It's important to know that 'sender.get' will throw an exception if the 'sender' is not defined, e.g. the 'Option' is 'None'. You can check if it is defined by invoking the 'sender.isDefined' method, but a more elegant solution is to use 'foreach' which will only be executed if the sender is defined in the 'sender' member 'Option' field. If it is not, then the operation in the 'foreach' method is ignored.

// receiver code
case request =>
  val result = process(request)
  self.sender.foreach(_ ! result)

The same pattern holds for using the 'senderFuture' in the section below.

Reply using the sender future

If a message was sent with the '!!' or '!!!' methods, which both implements request-reply semantics using Future's, then you either have the option of replying using the 'reply' method as above. This method will then resolve the Future. But you can also get a reference to the Future directly and resolve it yourself or if you would like to store it away to resolve it later, or pass it on to some other Actor to resolve it.

The reference to the Future resides in the 'senderFuture: Option[CompletableFutureResult]' member field in the 'ActorRef' class.

Here is an example of how it can be used:

case request =>
  try {
    val result = process(request)
  } catch {
    case e =>
      senderFuture.foreach(_.completeWithException(this, e))

Starting actors

Actors are started by invoking the ‘start’ method.
val actor = actorOf[MyActor]

You can create and start the Actor in a oneliner like this:
val actor = actorOf[MyActor].start

When you start the actor then it will automatically call the 'def init' callback method on the 'Actor' trait. This is an excellent place to add initialization code for the actor.
override def init = {
... // initialization code

Stopping actors

Actors are stopped by invoking the ‘stop’ method.

When stop is called then a calll to the ‘def shutdown’ callback method will take place. The Actor can use this callback to implement shutdown behavior.
override def shutdown = {
  ... // clean up resources

You can shut down all Actors in the system by invoking:


ActorRegistry: Finding Actors

Actors can be looked up using the '' object. Through this registry you can look up actors by:
  • uuid string – this uses the ‘uuid’ field in the Actor class, returns all actor instances with that uuid
  • id string – this uses the ‘id’ field in the Actor class, which can be set by the user (default is the class name), returns instances of a specific Actor
  • specific actor class - returns a 'List[Actor]' with all actors of this exact class
  • parameterized type - returns a 'List[Actor]' with all actors that are a subtype of this specific type

Actors are automatically registered in the ActorRegistry when they are started and removed when they are stopped. But you can explicitly register and unregister ActorRef's if you need to using the 'register' and 'unregister' methods.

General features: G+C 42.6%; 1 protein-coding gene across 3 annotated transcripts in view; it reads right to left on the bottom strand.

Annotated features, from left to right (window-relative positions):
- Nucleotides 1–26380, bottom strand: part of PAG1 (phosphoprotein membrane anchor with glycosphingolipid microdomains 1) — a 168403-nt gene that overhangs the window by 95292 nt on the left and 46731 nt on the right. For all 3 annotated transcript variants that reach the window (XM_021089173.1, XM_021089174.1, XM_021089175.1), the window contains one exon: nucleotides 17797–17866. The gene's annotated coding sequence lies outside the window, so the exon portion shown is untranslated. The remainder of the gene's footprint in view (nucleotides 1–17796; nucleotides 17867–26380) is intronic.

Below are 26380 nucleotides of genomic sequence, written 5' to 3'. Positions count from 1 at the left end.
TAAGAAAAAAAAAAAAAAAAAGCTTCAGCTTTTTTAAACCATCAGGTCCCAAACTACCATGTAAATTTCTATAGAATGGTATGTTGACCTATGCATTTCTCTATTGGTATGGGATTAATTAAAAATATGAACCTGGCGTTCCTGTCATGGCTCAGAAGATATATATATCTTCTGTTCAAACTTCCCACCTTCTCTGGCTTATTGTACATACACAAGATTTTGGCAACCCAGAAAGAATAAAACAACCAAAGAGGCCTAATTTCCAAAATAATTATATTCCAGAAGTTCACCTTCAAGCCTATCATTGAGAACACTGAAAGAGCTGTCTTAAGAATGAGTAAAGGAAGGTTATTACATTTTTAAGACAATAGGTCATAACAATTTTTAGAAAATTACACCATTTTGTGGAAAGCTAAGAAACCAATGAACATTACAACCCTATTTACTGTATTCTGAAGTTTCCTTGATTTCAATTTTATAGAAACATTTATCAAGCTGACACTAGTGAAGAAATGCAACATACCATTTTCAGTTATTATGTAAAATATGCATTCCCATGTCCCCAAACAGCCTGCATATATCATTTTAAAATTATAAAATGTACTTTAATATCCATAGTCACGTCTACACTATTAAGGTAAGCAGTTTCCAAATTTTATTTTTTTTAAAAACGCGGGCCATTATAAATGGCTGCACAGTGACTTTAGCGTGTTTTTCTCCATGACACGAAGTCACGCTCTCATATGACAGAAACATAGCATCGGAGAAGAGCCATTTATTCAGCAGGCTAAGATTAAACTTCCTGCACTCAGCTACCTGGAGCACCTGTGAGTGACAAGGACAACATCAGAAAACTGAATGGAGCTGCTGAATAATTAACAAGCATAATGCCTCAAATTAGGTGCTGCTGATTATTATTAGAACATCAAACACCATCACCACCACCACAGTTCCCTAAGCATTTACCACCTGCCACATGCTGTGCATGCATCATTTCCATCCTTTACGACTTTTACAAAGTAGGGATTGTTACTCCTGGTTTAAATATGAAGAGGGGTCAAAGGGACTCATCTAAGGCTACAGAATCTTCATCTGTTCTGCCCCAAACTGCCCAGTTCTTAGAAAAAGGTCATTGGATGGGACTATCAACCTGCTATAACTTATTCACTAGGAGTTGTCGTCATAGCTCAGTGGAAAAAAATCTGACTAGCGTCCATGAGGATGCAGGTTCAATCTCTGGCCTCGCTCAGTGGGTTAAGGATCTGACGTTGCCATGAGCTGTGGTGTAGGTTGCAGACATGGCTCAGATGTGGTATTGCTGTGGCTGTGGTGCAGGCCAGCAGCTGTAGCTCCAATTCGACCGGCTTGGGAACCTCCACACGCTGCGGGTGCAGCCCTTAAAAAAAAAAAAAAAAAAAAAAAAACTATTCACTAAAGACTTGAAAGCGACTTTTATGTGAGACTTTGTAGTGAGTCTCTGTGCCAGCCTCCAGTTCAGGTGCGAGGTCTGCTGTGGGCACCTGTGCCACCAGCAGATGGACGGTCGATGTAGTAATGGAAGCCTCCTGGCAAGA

Here is a summary of the API for finding actors:

def actors: List[ActorRef]
def actorsFor[T <: Actor](implicit manifest: Manifest[T]): List[ActorRef]
def actorsFor[T <: Actor](clazz: Class[T]): List[ActorRef]
def actorsFor(id : String): List[ActorRef]

Examples of how to use them:

val actors = ActorRegistry.actorsFor(classOf[...])

val actors =  ActorRegistry.actorsFor(id)

val actors = ActorRegistry.actorsFor[MyActorType]

The ActorRegistry also has a 'shutdownAll' and 'foreach' method:

def foreach(f: (ActorRef) => Unit)
def shutdownAll

If you want to know when a new Actor is added or to or removed from the registry, you can use the subscription API. You can register an Actor that should be notified when an event happens in the ActorRegistry:

def addRegistrationListener(listener: ActorRef)
def removeRegistrationListener(listener: ActorRef)

The messages sent to this Actor are:

case class ActorRegistered(actor: ActorRef)
case class ActorUnregistered(actor: ActorRef)

So your listener Actor needs to be able to handle these two messages.


Akka supports hotswapping the Actor’s message loop (e.g. its implementation) at runtime. All you need to do is to send a message ‘HotSwap’ with the new 'PartialFunction' defining the new message loop for the Actor. The old version will be kept so you can “downgrade” the Actor any time you want.

To hotswap the actor body:
actor ! HotSwap(Some({
  case message => println("Hotswapped body...")

To hotswap back to the original actor body:
actor ! HotSwap(None)

Killing an Actor

You can kill an actor by sending a 'Kill' message. This will restart the actor through regular supervisor semantics.

Use it like this:
// kill the actor called 'victim'
victim ! Kill

Actor life-cycle

The actor has a well-defined non-circular life-cycle.

NEW (newly created actor) - can't receive messages (yet)
    => STARTED (when 'start' is invoked) - can receive messages
        => SHUT DOWN (when 'exit' or 'stop' is invoked) - can't do anything

Extending Actors using PartialFunction chaining

A bit advanced but very useful way of defining a base message handler and then extend that, either through inheritance or delegation, is to use 'PartialFunction' 'orElse' chaining.

In generic base Actor:
abstract class GenericActor extends Actor {
  // to be defined in subclassing actor
  def specificMessageHandler: PartialFunction[Any, Unit]
  // generic message handler
  def genericMessageHandler = {
      ... // generic message handler
  def receive = specificMessageHandler orElse genericMessageHandler

In subclassing Actor:
class SpecificActor extends GenericActor {
  def specificMessageHandler = {
    ... // specific message handler